The gross domestic product (GDP) bounced back from last year's recession by growing at an annual rate of 6.1% in the first quarter, the strongest showing in more than two years.
The Commerce Dept. first estimated that GDP for the period grew at a 5.8% pace and then revised that down to 5.6% growth rate a month ago.
The first-quarter economic growth received its biggest boost from slower inventory liquidation by businesses, which added 3.39 percentage points to GDP. That's a turnaround from the 2.16 percentage-point reduction from GDP in the fourth quarter, a key source of the economy's weakness.
Consumers also gave a lift to the economy by increasing spending at a 3.3% rate, though it was down from a 6.1% pace in the fourth quarter.
Citing uncertainties about the recovery's vitality, Fed policy-makers left short-term interest rates at 40-year lows Wednesday, the fourth time this year they opted to leave the rates be.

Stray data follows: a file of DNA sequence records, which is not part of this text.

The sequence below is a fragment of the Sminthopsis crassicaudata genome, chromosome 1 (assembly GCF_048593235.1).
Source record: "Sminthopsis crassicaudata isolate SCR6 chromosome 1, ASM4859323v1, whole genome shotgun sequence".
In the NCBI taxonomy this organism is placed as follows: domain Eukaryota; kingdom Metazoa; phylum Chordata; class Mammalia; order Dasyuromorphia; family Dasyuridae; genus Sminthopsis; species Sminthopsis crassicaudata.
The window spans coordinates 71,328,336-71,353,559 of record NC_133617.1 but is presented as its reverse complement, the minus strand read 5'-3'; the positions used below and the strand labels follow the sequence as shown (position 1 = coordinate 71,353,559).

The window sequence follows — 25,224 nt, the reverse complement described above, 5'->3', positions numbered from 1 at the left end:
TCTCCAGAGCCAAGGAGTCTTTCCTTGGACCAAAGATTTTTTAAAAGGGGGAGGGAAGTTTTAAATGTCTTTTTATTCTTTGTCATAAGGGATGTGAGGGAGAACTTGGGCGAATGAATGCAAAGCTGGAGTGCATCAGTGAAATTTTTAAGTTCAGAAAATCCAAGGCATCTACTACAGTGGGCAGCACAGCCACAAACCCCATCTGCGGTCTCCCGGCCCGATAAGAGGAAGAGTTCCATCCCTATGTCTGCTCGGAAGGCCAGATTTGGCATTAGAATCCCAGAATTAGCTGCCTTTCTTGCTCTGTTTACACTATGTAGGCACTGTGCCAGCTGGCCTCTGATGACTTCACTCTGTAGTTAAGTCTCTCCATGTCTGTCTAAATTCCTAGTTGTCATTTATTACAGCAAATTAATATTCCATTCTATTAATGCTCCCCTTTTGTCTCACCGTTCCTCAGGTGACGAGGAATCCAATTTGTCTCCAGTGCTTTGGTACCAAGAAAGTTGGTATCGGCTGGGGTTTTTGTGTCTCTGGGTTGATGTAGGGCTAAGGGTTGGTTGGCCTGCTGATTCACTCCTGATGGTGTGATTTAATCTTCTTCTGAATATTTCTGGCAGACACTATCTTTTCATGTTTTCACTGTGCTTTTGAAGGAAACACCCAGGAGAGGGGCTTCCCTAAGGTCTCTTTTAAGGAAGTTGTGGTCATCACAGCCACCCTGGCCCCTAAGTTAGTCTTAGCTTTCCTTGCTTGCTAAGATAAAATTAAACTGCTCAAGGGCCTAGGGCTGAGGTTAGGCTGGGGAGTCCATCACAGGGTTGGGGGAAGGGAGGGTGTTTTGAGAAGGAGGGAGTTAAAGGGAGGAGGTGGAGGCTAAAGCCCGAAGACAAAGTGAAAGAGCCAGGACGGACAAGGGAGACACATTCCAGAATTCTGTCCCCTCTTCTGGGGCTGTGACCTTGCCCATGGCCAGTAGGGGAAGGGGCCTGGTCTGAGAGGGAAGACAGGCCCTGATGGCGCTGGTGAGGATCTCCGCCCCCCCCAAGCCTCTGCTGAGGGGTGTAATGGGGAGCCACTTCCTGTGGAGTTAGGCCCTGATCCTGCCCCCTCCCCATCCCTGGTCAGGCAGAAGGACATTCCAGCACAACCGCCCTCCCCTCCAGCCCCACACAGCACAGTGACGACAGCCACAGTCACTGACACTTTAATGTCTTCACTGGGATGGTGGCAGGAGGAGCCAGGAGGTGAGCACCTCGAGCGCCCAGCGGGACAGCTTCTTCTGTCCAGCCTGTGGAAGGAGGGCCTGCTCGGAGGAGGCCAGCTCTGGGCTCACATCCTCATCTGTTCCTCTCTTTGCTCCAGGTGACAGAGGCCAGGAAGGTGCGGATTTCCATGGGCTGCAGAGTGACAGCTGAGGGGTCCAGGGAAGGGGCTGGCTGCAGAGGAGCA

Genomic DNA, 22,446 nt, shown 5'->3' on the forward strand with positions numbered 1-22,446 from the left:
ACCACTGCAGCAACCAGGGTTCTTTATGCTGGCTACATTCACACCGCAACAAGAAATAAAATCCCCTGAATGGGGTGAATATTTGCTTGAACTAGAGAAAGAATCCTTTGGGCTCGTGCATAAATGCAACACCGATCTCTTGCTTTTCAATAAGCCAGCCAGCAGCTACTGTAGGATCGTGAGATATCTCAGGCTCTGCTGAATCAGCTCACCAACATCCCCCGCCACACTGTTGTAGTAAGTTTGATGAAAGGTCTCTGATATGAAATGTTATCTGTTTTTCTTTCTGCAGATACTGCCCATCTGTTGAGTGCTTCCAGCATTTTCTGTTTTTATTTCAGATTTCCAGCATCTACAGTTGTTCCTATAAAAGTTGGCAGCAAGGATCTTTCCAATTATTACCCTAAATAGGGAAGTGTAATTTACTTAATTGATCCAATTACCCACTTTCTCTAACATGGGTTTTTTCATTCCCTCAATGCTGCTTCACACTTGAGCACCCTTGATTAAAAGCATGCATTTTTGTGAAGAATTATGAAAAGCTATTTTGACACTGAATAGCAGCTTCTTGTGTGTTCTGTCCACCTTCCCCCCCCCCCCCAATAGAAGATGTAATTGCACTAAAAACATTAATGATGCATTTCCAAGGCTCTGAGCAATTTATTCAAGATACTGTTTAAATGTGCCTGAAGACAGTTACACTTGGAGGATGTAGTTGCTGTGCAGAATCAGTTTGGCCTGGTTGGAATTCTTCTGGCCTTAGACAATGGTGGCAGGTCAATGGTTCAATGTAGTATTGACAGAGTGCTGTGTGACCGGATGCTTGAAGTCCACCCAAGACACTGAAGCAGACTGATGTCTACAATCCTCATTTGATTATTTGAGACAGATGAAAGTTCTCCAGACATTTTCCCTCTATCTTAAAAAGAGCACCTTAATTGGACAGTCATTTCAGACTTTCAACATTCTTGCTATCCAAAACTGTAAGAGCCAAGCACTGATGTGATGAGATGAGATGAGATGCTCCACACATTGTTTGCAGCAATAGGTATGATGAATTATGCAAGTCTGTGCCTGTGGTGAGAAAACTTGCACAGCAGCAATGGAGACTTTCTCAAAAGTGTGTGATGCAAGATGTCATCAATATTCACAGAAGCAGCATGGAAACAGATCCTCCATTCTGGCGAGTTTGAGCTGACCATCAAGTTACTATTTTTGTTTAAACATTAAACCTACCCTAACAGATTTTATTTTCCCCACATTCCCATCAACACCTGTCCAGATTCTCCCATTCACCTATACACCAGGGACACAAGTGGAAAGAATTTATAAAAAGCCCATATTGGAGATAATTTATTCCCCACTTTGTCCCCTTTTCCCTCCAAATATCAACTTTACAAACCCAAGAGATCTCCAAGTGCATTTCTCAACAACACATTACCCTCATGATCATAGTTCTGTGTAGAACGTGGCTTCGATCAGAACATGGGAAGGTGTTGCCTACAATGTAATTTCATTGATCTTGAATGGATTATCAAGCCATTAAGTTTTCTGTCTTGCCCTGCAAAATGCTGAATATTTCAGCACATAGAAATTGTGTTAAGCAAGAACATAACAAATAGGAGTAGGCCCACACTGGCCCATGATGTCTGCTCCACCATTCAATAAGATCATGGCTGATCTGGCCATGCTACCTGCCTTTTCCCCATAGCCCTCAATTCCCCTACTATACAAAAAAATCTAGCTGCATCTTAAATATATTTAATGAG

If interest rates stay low, analysts say consumers might be motivated to spend more and businesses motivated to boost investment in new plants and equipment, which are both crucial ingredients in the recovery.
Economists are also worried that that fallout from the WorldCom accounting scandal could ruin consumer confidence and hamper their willingness to spend. It could also make companies more cautious about big spending commitments, including capital investments and hiring.